1. Difficulty moving in the morning 

Since psoriatic arthritis can provoke joint pain and swelling in the morning and tightness in the muscles and tendons, it might be hard for you to get out of bed. Some studies report that morning pain and stiffness occur in 70 present of people with psoriatic arthritis.

2. Nail changes 

About 80 percent of psoriatic arthritis sufferers notice some changes in their nails. Having deep or shallow holes in your nails (also called nail pitting) might indicate inflammation in your tendons that connect with the roots of your nails. 

Psoriatic arthritis might also cause your nails to change their color or to separate from the nail bed. They can become yellow or brown. The good news is that doctors can treat these nail problems successfully.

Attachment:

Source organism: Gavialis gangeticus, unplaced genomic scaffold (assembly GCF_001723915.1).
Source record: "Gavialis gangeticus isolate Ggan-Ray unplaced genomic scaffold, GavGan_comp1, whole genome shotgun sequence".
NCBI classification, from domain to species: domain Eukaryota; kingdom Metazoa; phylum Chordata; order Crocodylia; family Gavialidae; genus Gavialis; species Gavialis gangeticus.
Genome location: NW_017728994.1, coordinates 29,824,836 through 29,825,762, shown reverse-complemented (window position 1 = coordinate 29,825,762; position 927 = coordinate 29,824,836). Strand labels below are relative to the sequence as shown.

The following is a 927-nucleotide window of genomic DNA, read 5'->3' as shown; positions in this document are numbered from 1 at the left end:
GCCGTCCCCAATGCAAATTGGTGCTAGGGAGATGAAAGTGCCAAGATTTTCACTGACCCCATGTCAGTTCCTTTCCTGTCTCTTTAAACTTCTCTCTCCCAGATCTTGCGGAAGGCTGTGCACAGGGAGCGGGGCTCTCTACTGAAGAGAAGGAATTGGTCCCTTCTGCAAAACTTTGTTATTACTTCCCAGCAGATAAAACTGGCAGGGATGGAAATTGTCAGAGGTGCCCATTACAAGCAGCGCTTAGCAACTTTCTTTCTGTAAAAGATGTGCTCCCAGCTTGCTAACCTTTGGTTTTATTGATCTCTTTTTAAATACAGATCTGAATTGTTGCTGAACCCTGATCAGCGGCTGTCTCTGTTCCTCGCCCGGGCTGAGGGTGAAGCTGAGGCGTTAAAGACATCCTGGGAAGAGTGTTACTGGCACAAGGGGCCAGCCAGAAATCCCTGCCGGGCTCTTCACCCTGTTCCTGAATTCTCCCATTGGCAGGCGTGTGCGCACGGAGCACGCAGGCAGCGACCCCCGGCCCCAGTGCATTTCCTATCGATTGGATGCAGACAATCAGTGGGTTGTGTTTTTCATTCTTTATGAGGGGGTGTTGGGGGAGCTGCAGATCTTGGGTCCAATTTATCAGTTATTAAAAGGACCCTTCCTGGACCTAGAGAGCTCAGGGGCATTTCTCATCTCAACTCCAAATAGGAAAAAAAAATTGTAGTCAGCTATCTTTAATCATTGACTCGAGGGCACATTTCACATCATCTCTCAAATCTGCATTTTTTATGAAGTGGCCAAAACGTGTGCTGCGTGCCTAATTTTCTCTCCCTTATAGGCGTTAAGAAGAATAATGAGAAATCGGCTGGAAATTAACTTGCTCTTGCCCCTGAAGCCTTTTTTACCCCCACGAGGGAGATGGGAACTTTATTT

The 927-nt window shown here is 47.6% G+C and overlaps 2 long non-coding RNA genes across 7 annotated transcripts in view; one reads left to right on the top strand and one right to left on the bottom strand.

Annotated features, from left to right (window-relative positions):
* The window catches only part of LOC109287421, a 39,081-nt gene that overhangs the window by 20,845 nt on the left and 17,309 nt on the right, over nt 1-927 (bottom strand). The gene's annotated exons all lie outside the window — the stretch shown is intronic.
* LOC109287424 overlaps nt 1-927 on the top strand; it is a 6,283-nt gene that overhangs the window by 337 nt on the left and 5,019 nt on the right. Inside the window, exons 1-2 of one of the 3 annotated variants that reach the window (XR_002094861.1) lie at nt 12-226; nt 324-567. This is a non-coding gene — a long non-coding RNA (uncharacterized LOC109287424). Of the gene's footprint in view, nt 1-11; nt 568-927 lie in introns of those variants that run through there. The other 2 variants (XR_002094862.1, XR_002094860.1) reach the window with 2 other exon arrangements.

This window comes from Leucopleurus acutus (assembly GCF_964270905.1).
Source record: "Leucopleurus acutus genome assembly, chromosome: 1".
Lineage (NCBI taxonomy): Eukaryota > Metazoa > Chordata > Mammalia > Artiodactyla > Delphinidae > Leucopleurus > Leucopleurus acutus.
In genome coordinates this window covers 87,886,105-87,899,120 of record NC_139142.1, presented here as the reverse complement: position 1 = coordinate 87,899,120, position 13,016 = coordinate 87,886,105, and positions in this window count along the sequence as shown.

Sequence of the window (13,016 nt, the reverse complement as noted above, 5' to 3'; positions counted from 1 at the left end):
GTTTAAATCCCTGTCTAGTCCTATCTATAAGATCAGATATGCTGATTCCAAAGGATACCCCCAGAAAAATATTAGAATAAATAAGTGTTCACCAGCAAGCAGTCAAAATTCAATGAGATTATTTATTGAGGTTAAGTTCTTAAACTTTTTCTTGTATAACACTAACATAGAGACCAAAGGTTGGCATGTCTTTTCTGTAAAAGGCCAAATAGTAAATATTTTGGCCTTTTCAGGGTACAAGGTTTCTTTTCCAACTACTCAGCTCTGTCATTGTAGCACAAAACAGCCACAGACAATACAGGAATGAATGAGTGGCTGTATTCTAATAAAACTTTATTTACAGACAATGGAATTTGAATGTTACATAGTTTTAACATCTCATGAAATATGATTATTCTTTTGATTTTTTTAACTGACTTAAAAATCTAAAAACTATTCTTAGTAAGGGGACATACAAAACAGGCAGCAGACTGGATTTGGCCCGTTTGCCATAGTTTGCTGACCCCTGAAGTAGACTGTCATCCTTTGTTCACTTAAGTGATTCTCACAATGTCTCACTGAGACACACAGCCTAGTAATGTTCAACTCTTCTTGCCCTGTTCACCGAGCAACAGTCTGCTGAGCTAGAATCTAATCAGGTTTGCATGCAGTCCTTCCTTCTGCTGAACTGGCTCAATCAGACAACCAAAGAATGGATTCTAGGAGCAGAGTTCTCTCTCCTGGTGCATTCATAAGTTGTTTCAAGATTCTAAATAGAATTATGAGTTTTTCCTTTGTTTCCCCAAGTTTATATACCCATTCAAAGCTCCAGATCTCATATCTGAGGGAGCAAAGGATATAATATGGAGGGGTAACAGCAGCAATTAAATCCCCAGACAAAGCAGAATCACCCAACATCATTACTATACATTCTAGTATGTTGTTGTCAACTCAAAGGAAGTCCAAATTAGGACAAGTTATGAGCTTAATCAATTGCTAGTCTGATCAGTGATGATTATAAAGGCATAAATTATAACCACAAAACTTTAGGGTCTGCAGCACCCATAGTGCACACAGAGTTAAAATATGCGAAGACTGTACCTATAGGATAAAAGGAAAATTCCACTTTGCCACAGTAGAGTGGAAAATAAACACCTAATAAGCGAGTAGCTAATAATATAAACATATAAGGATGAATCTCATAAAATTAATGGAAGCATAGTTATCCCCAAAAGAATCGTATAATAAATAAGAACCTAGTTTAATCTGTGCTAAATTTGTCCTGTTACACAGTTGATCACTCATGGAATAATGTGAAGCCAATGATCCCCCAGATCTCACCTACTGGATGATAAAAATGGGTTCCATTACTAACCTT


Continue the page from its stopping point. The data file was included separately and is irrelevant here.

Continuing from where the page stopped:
3. Pain in hips and lower back 

Many symptoms of psoriatic arthritis are similar to symptoms of rheumatoid arthritis, but back pain can help distinguish psoriatic arthritis from rheumatoid arthritis. When psoriatic arthritis affects the spine, it also triggers pain in the hips, in the lower back, and in the pelvis. Rheumatoid arthritis tends to affect the top of the neck. 

Psoriatic arthritis causes inflammation in the sacroiliac joints (the joints that connect your pelvis to the bottom of your spine). This leads to pelvic pain and lower back pain. This symptom makes it more confusing to understand what’s going on in your body. 

4. Swollen toes and fingers

Swollen toes and fingers are called dactylitis. Dactylitis is also accompanied by extreme pain and is considered one of the most common symptoms of psoriatic arthritis. Among pain and swelling, it can make the affected fingers and toes redden and feel warm.